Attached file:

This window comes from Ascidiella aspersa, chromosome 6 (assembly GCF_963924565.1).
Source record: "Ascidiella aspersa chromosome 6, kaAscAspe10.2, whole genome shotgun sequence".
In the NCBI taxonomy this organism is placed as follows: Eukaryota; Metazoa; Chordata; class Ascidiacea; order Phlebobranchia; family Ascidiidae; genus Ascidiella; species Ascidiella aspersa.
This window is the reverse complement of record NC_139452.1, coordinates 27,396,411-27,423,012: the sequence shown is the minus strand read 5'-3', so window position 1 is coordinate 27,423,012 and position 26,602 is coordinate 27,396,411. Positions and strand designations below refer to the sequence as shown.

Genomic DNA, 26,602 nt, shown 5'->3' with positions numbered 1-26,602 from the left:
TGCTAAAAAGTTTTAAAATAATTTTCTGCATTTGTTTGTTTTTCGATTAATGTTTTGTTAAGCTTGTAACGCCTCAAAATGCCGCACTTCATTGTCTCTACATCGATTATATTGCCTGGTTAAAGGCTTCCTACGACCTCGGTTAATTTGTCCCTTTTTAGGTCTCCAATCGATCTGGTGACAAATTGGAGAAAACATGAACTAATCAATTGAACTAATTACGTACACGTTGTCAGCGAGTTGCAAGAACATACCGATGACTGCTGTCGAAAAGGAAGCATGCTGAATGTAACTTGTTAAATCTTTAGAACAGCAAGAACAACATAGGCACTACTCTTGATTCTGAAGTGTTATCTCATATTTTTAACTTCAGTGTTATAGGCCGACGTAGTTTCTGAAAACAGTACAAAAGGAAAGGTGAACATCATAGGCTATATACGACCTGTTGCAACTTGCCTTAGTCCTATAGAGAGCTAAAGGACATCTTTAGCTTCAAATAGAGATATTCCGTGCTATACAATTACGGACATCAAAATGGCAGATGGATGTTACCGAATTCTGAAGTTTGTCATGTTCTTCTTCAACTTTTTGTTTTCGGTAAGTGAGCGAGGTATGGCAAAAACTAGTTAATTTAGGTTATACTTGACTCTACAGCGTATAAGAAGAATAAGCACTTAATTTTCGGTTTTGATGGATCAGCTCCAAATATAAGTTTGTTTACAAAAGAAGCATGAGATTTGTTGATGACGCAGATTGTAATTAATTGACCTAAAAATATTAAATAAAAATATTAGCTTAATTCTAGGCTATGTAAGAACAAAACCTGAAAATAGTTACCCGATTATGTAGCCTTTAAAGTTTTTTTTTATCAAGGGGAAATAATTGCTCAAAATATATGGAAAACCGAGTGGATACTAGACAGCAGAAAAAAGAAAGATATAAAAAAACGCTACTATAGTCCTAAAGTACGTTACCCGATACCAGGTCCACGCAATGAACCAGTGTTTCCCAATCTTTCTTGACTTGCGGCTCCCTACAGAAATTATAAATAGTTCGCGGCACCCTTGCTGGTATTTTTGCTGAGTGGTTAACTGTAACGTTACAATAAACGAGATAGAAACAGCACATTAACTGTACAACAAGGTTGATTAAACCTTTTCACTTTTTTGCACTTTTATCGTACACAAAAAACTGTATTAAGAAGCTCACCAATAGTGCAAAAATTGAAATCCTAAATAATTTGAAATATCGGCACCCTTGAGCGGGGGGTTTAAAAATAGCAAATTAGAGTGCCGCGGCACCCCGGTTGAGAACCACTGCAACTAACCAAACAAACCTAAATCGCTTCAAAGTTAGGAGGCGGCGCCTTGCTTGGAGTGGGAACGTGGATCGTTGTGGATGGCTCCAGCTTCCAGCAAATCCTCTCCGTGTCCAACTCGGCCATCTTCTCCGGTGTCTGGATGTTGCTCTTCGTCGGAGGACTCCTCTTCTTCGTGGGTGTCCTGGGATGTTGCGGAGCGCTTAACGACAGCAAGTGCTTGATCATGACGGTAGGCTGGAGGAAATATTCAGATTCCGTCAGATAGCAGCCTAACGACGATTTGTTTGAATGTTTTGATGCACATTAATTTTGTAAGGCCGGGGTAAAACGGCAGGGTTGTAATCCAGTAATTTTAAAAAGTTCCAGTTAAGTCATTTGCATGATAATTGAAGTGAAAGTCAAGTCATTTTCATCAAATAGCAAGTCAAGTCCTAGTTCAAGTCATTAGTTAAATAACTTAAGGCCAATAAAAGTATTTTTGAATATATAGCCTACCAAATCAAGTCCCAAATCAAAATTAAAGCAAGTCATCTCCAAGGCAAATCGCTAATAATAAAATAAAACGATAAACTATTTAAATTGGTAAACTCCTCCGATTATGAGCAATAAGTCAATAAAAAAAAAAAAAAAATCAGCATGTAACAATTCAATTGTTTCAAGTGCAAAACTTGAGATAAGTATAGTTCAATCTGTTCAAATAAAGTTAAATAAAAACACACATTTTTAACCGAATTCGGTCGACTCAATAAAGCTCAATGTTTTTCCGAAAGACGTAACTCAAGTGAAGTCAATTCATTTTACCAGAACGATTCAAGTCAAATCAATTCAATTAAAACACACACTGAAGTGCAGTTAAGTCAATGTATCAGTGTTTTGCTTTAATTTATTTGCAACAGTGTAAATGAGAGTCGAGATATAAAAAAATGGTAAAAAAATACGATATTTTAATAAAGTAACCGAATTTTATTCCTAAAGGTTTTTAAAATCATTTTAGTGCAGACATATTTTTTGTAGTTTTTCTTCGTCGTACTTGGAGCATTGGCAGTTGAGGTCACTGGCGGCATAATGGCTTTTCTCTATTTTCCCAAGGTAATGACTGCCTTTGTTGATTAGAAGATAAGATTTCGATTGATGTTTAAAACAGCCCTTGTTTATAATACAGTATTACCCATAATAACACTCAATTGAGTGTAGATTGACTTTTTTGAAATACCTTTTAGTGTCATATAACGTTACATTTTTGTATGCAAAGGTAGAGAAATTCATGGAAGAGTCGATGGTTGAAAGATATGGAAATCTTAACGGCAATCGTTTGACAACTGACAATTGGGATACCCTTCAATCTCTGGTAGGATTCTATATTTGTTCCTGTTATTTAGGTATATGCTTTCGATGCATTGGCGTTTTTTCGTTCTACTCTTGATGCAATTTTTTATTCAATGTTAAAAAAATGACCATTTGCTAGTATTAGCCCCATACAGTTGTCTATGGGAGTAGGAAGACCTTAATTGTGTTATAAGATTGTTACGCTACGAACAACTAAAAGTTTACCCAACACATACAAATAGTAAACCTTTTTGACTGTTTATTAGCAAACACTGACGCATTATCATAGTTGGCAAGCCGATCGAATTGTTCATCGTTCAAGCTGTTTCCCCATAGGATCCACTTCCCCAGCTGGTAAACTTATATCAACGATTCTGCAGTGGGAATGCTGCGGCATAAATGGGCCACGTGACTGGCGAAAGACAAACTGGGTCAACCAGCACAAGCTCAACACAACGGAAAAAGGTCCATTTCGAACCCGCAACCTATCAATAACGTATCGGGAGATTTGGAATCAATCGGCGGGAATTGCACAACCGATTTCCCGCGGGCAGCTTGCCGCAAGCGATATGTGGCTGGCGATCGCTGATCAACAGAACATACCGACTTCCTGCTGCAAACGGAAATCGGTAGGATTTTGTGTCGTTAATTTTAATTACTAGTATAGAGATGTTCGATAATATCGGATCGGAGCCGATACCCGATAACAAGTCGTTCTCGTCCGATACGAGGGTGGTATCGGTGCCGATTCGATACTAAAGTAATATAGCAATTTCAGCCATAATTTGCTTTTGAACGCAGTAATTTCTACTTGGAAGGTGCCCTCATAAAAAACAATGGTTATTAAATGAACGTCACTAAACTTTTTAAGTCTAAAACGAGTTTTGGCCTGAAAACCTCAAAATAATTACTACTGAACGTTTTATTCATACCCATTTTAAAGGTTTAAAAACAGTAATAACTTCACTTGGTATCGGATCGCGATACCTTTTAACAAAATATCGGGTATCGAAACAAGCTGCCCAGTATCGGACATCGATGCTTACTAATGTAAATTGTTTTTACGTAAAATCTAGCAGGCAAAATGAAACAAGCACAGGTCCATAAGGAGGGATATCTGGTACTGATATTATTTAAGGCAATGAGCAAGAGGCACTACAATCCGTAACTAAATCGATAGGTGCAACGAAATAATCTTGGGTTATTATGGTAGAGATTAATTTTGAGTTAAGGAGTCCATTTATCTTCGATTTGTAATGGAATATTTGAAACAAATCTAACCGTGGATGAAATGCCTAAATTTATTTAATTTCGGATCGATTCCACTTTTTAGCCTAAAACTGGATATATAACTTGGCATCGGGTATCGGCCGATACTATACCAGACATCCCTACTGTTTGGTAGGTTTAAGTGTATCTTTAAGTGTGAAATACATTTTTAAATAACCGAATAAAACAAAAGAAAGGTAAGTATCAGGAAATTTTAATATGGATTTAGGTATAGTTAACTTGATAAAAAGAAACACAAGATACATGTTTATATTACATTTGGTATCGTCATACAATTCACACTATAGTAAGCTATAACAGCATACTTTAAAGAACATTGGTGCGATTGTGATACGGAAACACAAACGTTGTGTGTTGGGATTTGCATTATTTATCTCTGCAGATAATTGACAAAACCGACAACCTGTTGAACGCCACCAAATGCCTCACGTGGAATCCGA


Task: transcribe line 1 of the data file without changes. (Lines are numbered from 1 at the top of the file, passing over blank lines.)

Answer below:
This window comes from Ascidiella aspersa, chromosome 6 (assembly GCF_963924565.1).